WILL there be fish in the seas for future generations? If the North American Free Trade Agreement (NAFTA) and the General Agreement on Tariffs and Trade (GATT) continue down the present path, the answer will be, ``No.''
In negotiating GATT, United States trade negotiators failed to understand this point, and President Clinton has inherited fatally flawed international agreements. Three fisheries-management issues illustrate this: large-scale driftnet fishing; overfishing in the ``Donut Hole,'' an area in the Bering Sea just beyond the 200-mile territorial limits of the US and Russia; and shrimp fishing in the Gulf of Mexico.
Fishermen from southwest Washington alerted me to the problem of foreign large-scale monofilament driftnets - 20, 30, or more miles long - and the devastation they were wreaking on international marine resources.
After much effort, the US Department of State was convinced to get protective legislation passed through Congress, and the department got the United Nations to impose an international ban on driftnets; it took effect Jan. 1.
But those sanctions aren't being used. Earlier this year the Coast Guard intercepted four driftnet vessels. Despite repeated urging, the State Department didn't begin the sanctions process. I have every reason to believe one of the principal reasons was the near certainty that sanctions would have been found in violation of GATT.
If that were not enough to convince me our trade agreements are not satisfactory, another example brought it home even more forcefully.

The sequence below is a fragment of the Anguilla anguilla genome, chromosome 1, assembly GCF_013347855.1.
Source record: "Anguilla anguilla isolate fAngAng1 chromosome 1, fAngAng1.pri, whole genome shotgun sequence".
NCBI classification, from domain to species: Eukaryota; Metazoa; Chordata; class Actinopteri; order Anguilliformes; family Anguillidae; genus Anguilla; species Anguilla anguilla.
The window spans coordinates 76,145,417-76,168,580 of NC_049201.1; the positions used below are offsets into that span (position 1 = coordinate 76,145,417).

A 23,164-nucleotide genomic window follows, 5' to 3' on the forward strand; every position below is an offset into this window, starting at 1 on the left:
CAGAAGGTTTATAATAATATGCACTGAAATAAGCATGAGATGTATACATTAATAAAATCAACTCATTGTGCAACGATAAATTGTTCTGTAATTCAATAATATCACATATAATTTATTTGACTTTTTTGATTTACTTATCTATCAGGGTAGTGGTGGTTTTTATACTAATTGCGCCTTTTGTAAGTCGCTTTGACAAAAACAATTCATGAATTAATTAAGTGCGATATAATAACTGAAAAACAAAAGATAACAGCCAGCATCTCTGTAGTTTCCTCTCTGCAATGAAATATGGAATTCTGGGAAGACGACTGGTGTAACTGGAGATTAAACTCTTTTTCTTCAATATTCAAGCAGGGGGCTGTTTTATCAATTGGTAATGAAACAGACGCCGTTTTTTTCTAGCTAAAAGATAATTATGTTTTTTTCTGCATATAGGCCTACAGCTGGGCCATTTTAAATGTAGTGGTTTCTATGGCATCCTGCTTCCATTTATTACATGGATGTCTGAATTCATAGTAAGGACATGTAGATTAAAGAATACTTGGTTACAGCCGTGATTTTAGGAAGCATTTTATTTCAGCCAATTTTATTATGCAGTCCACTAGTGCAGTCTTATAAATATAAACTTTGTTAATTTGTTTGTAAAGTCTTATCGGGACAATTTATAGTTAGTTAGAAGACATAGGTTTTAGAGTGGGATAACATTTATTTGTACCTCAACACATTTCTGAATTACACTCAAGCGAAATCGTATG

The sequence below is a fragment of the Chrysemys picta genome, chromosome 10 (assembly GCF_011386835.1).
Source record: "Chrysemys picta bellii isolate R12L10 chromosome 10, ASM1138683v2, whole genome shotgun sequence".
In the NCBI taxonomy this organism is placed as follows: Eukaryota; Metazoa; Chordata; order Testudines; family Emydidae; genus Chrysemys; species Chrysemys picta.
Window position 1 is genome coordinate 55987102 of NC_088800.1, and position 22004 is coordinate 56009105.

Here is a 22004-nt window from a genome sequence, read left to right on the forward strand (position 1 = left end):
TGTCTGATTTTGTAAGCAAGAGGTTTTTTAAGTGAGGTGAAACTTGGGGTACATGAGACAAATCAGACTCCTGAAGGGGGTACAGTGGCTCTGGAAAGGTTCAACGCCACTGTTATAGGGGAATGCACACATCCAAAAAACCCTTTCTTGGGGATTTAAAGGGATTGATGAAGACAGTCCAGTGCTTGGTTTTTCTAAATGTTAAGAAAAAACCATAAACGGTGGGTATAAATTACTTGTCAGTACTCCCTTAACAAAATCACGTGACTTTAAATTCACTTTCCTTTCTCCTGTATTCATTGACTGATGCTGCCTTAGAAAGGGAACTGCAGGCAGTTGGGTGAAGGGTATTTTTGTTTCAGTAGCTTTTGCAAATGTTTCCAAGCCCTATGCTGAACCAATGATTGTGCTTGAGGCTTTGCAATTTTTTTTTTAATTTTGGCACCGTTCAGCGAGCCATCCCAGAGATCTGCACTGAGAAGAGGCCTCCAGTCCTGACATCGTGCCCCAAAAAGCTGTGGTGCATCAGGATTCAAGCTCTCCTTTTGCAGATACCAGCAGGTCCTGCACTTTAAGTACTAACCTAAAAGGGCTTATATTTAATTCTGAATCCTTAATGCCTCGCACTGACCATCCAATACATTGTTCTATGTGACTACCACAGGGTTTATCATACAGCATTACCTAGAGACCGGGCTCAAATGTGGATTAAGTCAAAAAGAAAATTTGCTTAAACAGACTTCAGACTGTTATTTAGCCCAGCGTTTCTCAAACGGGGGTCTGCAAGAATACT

Fishing for pollock in the Donut Hole began in the mid-1980s and quickly expanded from a total harvest of about 360,000 metric tons in 1985 to a peak of roughly 1.4 million metric tons in 1988 and 1989. The US and Russia imposed restrictions on their own fishing vessels to protect the stocks, but other nations continued their fishing frenzy. Eight international meetings have been held in an attempt to stem the destruction of the fishery, but they came to nothing because our trade agreements simply will not allow for effective enforcement of any fisheries-management scheme in international waters. By 1992, fishermen harvested only 10,000 metric tons of pollock. The fishery is decimated.
The final example is in the Gulf of Mexico, where five species of sea turtles are listed as endangered or threatened. To reduce incidental killings of these turtles, the National Marine Fisheries Service requires US fishermen to use turtle excluder devices (TEDs) in their nets.
After US fishermen pointed out that TEDs made shrimp fishing less efficient and put them at a competitive disadvantage with Mexican fishermen, who aren't required to use the devices, Congress enacted a law prohibiting shrimp imports from Mexico until its fishermen reduced the number of turtles killed to levels comparable to those of US fishermen. This forced Mexico to negotiate with the US and to begin taking responsible action.
But under NAFTA, could US laws prohibit importation of shrimp from Mexico caught in violation of our laws? NAFTA backers cannot provide assurances, and that would be worse than just ignoring an environmental issue - it would be a step backward. We are destroying our marine resources and little can be done because trade negotiators don't seem to think such things are worthy of their attention. Well, we must get their attention.
I must vote no on NAFTA to highlight the issue of fisheries management. Trade agreements can prevent the decimation of natural resources. Used incorrectly, as in NAFTA and GATT, they will cause irreparable harm.